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This question already has an answer here:

Here is the file strings.xml which includeing 3 sentences:

1.string name="schedulelist_nofiles">Não existe agenda de registro! Por favor,

here is missing line tecla “Add” (Adicionar) para adicionar uma. string

2.You should skip this line!

3.string name="Programme_name">GUIA DE PROGRAMA string

I use cat command 'cat strings.xml | grep "string name=" but it only get below lines:

string name="schedulelist_nofiles">Não existe agenda de registro! Por favor,

string name="Programme_name">GUIA DE PROGRAMA string

I want to get the complete line like this , just like sentence 3, start with 'string name' and end with "string". What can I do for this?

marked as duplicate by Scott, Rui F Ribeiro, Jeff Schaller, cas, dr01 Jan 18 '18 at 16:25

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  • 1
    you can try sed '/first words/,/last words/ !d' to select lines that match this pattern be careful to choose the rigth pattern to not select paragraph :) – francois P Jan 17 '18 at 7:35
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Below sed oneliner can be used to achieve the same. Tested it worked fine

First method1

sed -n '/^string name.*string$/p'  filename

In method1 It will searches for line beginning with "string name" and ends with "string"

Method 2

sed -n '/^string name/p' filename | sed -n '/string$/p'

In method2 First it will searches for line beginning with "string name" and then it searches for line ending with string

Output

string name="Programme_name">GUIA DE PROGRAMA string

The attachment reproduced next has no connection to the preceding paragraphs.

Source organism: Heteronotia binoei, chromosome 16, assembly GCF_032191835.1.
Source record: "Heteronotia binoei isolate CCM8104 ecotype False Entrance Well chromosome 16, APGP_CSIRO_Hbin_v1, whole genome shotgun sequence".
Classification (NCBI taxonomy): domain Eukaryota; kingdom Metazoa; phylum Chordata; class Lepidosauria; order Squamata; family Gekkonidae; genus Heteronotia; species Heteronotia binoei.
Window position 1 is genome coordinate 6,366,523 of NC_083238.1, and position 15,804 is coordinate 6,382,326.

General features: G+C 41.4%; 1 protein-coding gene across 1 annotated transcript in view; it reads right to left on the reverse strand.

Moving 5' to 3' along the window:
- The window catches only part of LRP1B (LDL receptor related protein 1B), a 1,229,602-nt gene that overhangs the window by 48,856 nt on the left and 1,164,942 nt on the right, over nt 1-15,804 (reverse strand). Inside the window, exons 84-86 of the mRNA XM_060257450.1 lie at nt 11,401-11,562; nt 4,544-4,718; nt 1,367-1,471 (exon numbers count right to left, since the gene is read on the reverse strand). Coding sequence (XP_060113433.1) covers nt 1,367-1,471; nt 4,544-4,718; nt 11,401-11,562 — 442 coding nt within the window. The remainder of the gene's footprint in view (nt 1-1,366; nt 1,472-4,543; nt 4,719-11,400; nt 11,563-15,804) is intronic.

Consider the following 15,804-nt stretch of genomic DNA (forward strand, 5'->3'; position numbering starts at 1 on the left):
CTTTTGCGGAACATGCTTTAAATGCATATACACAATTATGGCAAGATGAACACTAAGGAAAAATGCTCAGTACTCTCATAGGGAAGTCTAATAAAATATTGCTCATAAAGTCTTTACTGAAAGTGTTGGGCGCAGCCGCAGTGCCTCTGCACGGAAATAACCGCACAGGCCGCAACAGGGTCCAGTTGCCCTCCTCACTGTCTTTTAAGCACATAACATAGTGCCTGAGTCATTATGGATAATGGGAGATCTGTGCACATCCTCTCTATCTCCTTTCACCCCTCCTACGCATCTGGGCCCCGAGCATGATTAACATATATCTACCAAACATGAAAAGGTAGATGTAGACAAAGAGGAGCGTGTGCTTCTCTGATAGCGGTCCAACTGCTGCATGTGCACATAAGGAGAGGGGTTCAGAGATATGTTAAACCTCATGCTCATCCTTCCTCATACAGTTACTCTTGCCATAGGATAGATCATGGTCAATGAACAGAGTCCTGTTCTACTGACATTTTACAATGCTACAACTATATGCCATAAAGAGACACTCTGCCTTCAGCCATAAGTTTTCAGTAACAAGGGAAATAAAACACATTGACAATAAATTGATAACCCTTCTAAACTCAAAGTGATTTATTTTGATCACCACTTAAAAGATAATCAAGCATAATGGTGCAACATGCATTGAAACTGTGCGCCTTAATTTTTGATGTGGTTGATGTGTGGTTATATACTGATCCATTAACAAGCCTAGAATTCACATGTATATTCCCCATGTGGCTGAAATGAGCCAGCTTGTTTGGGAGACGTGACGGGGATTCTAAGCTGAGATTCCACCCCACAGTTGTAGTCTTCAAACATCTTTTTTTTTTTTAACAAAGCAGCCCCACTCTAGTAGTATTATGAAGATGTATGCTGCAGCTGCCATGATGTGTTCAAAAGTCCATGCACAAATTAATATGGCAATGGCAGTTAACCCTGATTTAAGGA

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With sed, assuming those string name= ... string take up full lines and that all string name=s are terminated by a string:

sed '
  /^string name=/!d
  :1
  / string$/!{
    N
    b1
  }' < strings.xml
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With pcregrep:

pcregrep -Mo '(?s)\bstring name=.*?\bstring\b' < file.xml
  • -M: multi-line mode where pcregrep pulls more lines from the input as needed to satisfy the regex
  • -o: print the portion that matches the regexp like in GNU grep (you can omit it or replace with -x if the regex matches full lines.
  • (?s): activate the s flag that causes . to also match on newline
  • .*?: non-greedy version of .*: any number of characters, as few as possible.
  • \b: word boundary.

If you don't have pcregrep, you can do the same with perl with something like:

perl -l -0777 -ne 'print for /\bstring name=.*?\bstring\b/gs' < file.xml

Though that means loading the whole file in memory.

  • I use the Linux server to scripting, and I don't have root permission, so the command pcregrep can not be installed, other command can replace it? – Huang Jan 17 '18 at 8:18
  • Thanks very much. If above 3 scentens I just want to get the first one, how can I do? I mean only need to capture the string ID 'schedulelist_nofiles' sentence, don't includeing the last scentens, how can I filter it? Because it is also including keys words 'string name= ... string'. – Huang Jan 17 '18 at 10:29

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